Last year, the result of the EMIR review led to the recommendation of several changes by ESMA and others. Some of the recommendations resulted in a new EMIR Regulatory Technical Standard (RTS) document being issued by ESMA, relating to a new format for trade reporting. The rules apply from nine months after the RTS is adopted, although such adoption has not yet taken place. The start is likely to be in Q3 next year.
EMIR is one of several financial regulations that require reporting, which also includes SFTR and MiFID II. Many have complained that having three different sets of rules covering trade reporting leads to confusion, duplication and unnecessary spend. As a result several are looking to reduce the requirements, most recently as outlined in this article on the Markets Media web site. The article reports that Valdis Dombrovskis, the EU Commissioner for financial services, recently stated that the reporting burden should be reduced. This follows similar statements from others.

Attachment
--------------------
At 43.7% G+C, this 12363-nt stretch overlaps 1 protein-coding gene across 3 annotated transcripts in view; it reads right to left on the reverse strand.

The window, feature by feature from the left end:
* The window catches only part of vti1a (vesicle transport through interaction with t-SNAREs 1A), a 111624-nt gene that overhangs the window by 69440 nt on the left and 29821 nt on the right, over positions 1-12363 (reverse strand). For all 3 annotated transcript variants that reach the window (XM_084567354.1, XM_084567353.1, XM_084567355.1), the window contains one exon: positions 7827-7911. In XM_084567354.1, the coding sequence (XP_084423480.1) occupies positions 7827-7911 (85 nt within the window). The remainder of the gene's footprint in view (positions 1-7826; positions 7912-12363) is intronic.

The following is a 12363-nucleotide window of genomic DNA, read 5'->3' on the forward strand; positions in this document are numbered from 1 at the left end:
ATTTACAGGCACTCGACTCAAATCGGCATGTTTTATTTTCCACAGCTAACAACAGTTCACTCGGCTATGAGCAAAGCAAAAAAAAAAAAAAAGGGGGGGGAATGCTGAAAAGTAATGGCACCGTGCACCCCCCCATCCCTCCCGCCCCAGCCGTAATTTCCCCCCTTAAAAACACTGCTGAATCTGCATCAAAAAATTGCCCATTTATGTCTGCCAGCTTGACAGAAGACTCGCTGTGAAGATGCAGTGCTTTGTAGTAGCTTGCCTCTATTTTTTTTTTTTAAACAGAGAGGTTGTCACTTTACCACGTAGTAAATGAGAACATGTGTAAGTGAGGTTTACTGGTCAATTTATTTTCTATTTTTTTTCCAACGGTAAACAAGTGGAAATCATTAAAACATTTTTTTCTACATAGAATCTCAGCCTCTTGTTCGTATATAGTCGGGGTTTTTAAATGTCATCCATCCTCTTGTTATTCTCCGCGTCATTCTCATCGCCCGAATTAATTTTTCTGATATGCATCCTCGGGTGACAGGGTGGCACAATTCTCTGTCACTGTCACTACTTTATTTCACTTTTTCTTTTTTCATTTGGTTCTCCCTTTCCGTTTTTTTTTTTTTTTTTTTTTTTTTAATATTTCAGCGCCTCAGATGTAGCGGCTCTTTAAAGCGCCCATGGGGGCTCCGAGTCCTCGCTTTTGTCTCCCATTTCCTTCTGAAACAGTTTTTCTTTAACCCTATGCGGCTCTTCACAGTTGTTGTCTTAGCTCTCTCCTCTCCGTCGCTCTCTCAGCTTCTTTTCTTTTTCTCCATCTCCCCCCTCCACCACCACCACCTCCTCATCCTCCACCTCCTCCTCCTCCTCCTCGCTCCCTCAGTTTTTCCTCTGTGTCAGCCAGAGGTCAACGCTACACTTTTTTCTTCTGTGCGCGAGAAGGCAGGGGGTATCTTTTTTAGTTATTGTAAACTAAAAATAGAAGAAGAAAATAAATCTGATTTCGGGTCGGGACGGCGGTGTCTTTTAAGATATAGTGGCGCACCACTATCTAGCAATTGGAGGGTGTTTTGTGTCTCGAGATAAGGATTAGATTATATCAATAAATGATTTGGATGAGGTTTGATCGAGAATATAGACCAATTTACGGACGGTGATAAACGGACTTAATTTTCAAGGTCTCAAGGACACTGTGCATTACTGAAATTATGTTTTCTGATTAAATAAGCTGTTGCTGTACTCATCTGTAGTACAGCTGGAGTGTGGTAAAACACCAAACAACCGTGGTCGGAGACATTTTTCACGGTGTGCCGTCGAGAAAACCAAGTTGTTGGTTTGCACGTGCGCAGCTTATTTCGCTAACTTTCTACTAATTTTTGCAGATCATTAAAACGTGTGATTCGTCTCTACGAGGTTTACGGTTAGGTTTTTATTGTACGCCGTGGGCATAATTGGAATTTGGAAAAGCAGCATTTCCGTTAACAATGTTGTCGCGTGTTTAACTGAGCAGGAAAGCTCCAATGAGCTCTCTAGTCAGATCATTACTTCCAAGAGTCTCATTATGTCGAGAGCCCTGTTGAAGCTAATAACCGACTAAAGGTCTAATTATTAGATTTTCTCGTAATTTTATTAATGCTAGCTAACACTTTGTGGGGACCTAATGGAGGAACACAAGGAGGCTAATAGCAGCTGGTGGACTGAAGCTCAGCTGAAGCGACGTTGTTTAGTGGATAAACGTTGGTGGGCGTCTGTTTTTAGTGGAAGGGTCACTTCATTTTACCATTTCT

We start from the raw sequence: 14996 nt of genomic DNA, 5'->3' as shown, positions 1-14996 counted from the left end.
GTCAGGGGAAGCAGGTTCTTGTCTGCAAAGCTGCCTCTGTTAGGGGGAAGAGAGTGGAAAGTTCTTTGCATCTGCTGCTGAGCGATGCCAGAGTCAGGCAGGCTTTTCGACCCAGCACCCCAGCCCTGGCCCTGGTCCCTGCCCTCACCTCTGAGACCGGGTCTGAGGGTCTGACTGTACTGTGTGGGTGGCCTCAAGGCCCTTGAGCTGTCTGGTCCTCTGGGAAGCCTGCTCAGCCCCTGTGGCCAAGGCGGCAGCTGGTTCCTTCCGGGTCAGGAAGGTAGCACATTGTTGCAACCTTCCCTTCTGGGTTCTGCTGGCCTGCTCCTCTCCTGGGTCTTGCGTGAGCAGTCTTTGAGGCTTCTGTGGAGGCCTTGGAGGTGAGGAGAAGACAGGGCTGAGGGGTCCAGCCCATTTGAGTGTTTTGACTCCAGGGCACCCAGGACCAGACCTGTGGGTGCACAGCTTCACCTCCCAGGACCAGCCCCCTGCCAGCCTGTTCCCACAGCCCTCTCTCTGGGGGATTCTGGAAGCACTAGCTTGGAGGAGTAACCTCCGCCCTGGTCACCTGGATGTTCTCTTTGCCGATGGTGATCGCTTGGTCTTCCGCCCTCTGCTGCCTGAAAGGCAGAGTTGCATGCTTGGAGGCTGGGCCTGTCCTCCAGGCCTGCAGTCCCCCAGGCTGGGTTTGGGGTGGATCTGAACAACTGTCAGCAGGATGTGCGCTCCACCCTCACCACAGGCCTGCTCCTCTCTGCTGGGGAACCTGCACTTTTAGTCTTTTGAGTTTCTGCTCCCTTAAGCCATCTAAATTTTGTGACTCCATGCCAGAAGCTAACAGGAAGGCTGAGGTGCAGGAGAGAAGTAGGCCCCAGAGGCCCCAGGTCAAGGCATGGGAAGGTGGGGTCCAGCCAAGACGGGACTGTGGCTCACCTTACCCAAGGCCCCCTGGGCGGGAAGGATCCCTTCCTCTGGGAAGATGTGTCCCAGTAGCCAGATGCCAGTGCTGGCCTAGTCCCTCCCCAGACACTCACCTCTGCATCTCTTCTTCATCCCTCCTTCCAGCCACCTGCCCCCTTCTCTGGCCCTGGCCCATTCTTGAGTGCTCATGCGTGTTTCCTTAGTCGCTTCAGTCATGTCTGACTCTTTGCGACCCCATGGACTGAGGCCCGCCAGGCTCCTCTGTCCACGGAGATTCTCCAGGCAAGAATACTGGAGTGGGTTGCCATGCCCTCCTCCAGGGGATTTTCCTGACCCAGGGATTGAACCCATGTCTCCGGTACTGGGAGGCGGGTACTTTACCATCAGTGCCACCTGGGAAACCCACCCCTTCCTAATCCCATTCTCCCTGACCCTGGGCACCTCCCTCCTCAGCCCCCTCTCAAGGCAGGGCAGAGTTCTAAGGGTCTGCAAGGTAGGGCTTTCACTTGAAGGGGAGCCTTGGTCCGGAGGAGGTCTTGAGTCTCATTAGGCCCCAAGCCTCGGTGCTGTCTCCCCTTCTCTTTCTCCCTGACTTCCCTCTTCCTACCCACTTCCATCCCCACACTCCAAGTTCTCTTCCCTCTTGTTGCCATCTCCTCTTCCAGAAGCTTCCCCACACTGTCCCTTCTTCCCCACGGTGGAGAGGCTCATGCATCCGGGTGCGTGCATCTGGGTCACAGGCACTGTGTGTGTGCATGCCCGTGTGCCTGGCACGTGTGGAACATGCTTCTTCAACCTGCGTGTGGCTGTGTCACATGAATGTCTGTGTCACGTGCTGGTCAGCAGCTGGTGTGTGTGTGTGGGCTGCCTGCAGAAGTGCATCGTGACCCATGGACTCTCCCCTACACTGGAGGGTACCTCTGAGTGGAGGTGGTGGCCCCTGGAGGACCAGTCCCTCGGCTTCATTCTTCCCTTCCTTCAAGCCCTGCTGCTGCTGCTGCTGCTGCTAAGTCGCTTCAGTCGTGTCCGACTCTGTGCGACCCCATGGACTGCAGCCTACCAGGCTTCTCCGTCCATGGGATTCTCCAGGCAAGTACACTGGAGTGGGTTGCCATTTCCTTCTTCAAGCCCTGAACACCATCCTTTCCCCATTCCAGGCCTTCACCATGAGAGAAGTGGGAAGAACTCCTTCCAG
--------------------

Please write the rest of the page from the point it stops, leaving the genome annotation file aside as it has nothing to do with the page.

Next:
The financial rules (as well as REMIT) contain several provisions to avoid double reporting. In addition, ESMA’s EMIR response did propose a small compromise, proposing that when an FC transacts with a “small NFC” (not to be confused with an NFC-), the FC should be obligated to provide delegated reporting to the small counterparty, i.e. to report the trade for them. This falls short of the reduction proposed by others to move to “single sided reporting”.
The article quotes Steven Maijoor, chair of ESMA, as agreeing in principle with the reduction of the burden, especially across regulations, but that since the fields in the rules are different, removal of different requirements across regulations in totality will not be possible.
It will be interesting to see whether a genuine reduction will be affected, rather than an “in principle” rule change which in practice still leads to multiple requirements. In the end, in all likelihood, service providers are likely to fill the gap to offer “one destination” reporting.